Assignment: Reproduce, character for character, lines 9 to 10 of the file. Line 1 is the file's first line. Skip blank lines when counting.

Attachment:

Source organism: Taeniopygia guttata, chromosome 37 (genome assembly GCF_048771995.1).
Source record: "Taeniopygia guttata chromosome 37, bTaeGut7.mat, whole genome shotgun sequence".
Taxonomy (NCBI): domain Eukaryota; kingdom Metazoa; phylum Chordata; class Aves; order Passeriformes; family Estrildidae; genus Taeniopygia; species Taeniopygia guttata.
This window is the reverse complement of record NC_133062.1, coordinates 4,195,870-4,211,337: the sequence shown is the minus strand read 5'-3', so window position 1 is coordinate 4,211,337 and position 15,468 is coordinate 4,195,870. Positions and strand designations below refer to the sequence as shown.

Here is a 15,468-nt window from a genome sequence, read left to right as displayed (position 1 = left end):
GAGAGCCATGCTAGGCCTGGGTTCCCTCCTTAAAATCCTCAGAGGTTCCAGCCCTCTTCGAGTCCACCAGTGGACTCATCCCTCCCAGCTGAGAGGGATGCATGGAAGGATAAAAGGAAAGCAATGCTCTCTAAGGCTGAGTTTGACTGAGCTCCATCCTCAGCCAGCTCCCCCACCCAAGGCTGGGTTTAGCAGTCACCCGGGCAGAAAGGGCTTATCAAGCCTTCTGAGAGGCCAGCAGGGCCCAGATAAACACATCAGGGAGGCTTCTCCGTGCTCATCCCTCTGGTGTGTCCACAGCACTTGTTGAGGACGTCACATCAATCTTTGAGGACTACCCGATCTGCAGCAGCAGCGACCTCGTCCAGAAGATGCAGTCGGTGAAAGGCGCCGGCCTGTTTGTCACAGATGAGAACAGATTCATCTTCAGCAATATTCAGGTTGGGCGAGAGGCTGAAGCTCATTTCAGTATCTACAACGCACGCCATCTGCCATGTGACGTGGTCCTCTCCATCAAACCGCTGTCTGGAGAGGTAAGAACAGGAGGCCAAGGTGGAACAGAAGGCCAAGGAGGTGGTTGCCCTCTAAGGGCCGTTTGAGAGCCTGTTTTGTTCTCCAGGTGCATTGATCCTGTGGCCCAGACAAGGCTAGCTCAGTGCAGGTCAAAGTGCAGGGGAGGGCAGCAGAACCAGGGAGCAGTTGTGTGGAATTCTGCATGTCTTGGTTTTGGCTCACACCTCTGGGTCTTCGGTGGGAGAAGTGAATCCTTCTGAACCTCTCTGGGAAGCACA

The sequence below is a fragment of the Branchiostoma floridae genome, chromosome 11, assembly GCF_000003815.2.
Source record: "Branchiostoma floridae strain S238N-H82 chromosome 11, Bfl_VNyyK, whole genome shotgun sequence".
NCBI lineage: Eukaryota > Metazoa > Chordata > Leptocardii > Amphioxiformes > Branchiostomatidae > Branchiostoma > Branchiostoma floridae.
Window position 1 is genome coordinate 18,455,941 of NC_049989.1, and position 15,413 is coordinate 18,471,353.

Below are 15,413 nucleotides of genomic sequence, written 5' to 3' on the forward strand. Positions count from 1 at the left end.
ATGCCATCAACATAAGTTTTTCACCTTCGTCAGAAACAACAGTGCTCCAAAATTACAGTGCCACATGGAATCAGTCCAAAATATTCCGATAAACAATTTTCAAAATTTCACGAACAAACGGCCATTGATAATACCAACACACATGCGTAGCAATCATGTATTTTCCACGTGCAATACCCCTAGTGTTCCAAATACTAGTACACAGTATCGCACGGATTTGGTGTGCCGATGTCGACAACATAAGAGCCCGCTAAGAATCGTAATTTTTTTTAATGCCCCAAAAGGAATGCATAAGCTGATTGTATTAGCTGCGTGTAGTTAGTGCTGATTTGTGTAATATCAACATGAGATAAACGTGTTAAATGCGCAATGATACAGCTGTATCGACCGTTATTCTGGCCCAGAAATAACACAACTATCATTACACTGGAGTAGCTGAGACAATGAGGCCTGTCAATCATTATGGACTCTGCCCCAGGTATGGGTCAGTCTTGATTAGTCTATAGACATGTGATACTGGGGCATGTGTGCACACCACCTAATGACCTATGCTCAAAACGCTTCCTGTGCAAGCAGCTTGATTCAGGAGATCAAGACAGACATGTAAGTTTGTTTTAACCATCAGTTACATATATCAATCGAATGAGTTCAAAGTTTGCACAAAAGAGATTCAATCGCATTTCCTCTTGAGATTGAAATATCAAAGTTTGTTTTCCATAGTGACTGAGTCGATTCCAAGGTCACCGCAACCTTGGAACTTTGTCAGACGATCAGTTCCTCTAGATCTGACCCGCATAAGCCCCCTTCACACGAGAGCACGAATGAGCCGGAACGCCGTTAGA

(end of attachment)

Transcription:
NCBI lineage: Eukaryota > Metazoa > Chordata > Leptocardii > Amphioxiformes > Branchiostomatidae > Branchiostoma > Branchiostoma floridae.
Window position 1 is genome coordinate 18,455,941 of NC_049989.1, and position 15,413 is coordinate 18,471,353.